• Working scientists, biologists, chemists, physicists, sporting on ten fingers ten rings set with precious or semi-precious stones, all designed either to curry favor with some astrological planet or star, or to ward off the evil influences thereof;
  • Biochemists and molecular biologists devoutly praying for a favorable outcome of their PCR runs;

... the list can go on and on. This regrettable behavior on part of scientists is the sign of a greater malaise: Irrationality of any kind leaves our minds open for further irrationality. For that very reason, merely because a superstition appears 'comforting and reassuring', that cannot/shouldn't be reason enough for embracing it wholeheartedly.

Angela's column for the New Humanist, titled the same as her blog post, "The god confusion", is well-written and insightful, in a conversational style that is a pleasure to read. She has explored the situation from a personal as well as historical perspective, noting past efforts at injecting rationality into the Indian societal mores. She has examined a couple of the reasons why the juxtaposition of science and superstition seems to have endured in the Indian psyche, such as high levels of adult illiteracy and the apparent fluidity of Hinduism (which is the predominant religion in India). She has questioned the foundations of a so-called spiritual resurgence among India's urban or semi-urban, educated youth.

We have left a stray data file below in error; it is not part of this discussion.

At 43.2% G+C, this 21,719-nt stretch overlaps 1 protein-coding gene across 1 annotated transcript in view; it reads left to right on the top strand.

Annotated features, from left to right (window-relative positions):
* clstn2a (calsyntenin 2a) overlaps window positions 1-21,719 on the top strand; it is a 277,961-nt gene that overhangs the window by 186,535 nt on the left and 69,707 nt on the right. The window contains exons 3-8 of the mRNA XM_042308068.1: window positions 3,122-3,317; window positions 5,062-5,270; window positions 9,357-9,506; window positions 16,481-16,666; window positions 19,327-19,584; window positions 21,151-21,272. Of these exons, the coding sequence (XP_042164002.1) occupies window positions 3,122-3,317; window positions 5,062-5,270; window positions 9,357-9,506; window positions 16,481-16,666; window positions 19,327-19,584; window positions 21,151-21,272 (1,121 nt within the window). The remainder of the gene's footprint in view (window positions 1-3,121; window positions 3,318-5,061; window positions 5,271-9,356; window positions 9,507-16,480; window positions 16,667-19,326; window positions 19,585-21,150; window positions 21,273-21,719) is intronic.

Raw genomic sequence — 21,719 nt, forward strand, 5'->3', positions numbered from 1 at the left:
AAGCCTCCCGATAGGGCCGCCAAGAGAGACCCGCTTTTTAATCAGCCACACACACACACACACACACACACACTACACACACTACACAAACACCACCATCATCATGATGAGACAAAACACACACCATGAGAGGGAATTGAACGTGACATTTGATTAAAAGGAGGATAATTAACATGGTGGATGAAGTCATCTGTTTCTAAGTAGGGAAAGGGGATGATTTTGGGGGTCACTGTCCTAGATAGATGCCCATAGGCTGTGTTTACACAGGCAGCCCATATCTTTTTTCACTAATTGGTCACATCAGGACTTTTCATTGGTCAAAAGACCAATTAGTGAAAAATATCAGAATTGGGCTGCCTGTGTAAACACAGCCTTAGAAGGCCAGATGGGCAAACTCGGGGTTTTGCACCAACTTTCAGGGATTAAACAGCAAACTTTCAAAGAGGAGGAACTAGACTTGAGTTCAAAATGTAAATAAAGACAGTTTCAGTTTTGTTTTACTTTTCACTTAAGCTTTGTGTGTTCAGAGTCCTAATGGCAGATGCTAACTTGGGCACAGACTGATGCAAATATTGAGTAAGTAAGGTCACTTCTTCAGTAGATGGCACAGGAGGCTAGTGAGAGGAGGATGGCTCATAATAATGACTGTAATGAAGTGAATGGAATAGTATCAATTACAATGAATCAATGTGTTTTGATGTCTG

But there is also something oddly wrong and out of sync in her piece. It is almost as if the confusion she underscores in her article is not the confusion that the Indian people appear to face in having to choose between science and irrationality; it is rather a confusion that is her own, as if reflecting her own ambivalence about the relative place of science and religion in her life - perhaps borne out of the confusion of ideas from her childhood, the invisible-yet-present struggle between her unashamedly geeky, rational and skeptical father and horoscope-wielding mother (judging from her own words).